I dwell in Possibility
A fairer House than Prose –
More numerous of Windows –
Superior – for Doors –
Give Tammy Clark an antique trunk or bookcase and – voila! – suddenly it’s covered with vine upon vine of Heavenly Blue morning-glories or tiny pink rambler roses. A rickety bureau is given new life – and festoons of purple hydrangea – while a small unassuming little cabinet gets one helluva make-over with Colonial red paint and white clover blossoms. What was old and tacky-looking has been transformed by her brush.
Funny thing is, the South Hadley, Massachusetts artist has a black thumb. And cheerfully admits it. “Maybe this is why I like to paint flowers,” she remarks. “I love gardens – I love nature – I love flowers, birds, all of that. But I’m not really good in the garden.” So she tries “to take what’s outside in nature" and bring it inside by putting it on a piece of furniture or glass.
Clark has been painting steadily for the last 27 or so years. She comes by her talent naturally: her father was an artist, and she learned much of what she knows from him: “He did charcoals, he did drawings, he did oils on canvas. He also taught art. So he was much more knowledgeable than I was.” She always enjoyed watching him paint; and when she was older, Clark took some classes with him. She remembers asking him what made someone a professional artist. His reply? “When someone pays you for your work.”
The furniture started off as simply something that Clark was doing for herself, an inexpensive way of decorating her house. She’d pick up furniture at tag sales – “pieces thrown to the wayside” – and immediately start painting it. She went for a Shabby Chic look so that if the bureau or table “got knocked around a bit by the kids,” it still had a more or less respectable look. Friends began taking notice of her work and asking her to paint pieces for them. Her first commissioned sale netted her $30. Remembering her dad’s words, she was ecstatic. “I was like ‘I’m a professional now!’” Clark laughs at her younger self. “You get excited, you know? And that just motivated me.”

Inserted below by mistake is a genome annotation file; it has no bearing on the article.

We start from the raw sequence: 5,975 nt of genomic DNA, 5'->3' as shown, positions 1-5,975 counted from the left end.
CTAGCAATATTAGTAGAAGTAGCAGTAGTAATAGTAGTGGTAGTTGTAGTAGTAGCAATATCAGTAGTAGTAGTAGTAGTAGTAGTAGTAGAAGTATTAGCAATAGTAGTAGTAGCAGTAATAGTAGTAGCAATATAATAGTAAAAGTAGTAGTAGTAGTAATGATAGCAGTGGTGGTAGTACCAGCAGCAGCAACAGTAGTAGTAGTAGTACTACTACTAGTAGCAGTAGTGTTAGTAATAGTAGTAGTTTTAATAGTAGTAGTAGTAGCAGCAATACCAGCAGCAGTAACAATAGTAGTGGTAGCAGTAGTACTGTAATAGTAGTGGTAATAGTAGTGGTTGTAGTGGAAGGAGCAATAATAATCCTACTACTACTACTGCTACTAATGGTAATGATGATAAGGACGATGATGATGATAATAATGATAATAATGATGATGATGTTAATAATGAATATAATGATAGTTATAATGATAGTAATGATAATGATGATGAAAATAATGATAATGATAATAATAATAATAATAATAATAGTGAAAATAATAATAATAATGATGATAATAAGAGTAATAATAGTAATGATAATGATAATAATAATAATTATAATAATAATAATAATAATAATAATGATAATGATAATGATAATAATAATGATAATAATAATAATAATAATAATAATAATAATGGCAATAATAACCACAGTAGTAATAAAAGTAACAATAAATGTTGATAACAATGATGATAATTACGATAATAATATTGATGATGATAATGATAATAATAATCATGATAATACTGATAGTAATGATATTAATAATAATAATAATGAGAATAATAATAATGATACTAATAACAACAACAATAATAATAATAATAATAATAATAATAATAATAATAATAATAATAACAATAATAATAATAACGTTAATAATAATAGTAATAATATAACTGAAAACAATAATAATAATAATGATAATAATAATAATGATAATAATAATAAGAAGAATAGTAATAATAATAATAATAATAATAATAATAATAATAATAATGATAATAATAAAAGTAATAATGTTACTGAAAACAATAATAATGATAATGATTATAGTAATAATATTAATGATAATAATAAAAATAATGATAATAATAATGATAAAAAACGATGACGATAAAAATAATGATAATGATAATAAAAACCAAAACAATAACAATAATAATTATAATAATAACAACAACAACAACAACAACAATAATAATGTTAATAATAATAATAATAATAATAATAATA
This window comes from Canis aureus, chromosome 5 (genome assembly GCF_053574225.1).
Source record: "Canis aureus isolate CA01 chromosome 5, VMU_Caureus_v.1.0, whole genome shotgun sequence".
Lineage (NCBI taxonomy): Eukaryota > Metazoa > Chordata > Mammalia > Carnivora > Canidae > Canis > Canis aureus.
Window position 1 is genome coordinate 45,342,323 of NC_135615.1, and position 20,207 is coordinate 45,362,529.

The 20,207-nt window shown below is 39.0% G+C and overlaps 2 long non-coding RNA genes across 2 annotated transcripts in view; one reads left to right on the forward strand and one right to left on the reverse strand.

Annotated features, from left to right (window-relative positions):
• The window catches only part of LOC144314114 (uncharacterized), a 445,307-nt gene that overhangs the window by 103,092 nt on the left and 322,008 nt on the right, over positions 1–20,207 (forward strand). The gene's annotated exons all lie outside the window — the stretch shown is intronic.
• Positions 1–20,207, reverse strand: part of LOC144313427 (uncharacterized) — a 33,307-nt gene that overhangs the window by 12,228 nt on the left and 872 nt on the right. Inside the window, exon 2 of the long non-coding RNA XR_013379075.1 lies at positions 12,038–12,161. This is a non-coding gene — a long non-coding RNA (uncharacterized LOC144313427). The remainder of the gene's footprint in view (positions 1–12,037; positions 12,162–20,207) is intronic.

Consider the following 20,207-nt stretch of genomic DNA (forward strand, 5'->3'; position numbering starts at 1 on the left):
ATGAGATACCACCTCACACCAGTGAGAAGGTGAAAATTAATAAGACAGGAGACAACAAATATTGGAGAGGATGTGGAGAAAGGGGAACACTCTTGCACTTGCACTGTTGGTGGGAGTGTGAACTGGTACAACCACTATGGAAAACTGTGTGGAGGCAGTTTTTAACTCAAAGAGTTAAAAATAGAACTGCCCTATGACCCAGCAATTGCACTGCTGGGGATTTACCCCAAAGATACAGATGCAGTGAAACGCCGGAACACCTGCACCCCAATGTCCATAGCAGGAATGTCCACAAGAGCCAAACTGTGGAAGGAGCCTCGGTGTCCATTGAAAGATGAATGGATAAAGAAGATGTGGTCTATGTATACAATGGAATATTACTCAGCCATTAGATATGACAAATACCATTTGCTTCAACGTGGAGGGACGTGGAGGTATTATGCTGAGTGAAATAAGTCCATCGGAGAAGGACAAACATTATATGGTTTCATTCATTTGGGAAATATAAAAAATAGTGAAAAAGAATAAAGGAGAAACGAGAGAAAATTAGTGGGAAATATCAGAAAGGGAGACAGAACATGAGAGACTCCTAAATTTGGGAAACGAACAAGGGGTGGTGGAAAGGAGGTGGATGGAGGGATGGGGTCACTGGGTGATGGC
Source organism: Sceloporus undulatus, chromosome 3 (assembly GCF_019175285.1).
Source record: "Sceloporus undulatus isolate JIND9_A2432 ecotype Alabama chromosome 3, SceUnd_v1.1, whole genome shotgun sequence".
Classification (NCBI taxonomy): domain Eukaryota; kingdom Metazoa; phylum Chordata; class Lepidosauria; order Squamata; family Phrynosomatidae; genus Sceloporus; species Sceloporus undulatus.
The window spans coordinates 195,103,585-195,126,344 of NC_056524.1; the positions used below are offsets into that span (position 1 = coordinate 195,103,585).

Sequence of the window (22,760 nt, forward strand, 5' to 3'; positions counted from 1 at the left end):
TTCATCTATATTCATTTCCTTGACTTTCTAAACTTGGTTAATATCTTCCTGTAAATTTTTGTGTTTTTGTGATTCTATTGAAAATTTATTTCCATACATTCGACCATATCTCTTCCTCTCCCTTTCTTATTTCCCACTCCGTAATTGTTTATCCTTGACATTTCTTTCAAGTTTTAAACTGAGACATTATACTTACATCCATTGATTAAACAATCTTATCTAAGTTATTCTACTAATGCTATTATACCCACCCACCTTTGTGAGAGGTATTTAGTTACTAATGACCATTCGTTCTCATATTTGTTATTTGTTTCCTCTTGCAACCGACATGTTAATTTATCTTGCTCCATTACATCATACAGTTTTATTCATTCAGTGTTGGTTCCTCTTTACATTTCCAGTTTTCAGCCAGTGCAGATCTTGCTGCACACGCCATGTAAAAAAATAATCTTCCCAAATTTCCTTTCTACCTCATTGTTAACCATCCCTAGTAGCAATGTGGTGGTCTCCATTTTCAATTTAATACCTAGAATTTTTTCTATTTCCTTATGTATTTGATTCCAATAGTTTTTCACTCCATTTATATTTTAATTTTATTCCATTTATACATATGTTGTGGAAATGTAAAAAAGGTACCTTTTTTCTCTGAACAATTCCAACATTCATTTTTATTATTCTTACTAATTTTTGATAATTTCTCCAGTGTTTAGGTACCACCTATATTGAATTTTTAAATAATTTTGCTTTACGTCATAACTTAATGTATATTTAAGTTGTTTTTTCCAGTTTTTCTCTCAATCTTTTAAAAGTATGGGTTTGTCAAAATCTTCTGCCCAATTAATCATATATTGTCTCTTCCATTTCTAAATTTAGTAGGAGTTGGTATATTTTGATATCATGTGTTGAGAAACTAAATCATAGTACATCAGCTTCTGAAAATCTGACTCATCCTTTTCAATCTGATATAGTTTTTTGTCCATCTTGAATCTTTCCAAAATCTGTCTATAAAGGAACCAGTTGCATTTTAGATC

She began painting murals, bringing blank walls to life with her trademark flowers and vines. And that worked out well for Clark, who was a stay-at-home mom: she could drop her son off at kindergarten and work for a few hours before picking him up. The fact that her employers were almost always women helped, too. “You know, men didn’t hire me to put flowers on that wall,” she says. “Generally when I worked, it was the women who hired me. Then, if I called them and said, ‘I’m so sorry, my son’s sick, I need to come tomorrow,’ they were ‘Oh, it’s no problem’ because I worked in a woman’s world. It was perfect.”
She doesn’t paint furniture much anymore. Nor has she taken on any murals in a long time. She needed a good-sized vehicle to cart the larger pieces of furniture from place to place, and the murals sometimes took two to three weeks to finish. She’s concentrating mostly on glass these days – wine glasses, cake plates, vases, and the like. “It was kind of a new surface,” Clark explains. “I was doing windows. I’d paint the glass on a window, an old refurbished window. It took a new medium to do glass -- I had to use a different paint.” But it was so much easier than painting furniture or murals, she was hooked. Clark’s painted glasswork can now be found in galleries and some of the more upscale shops in the area. Some of her pieces have even been shipped to Europe.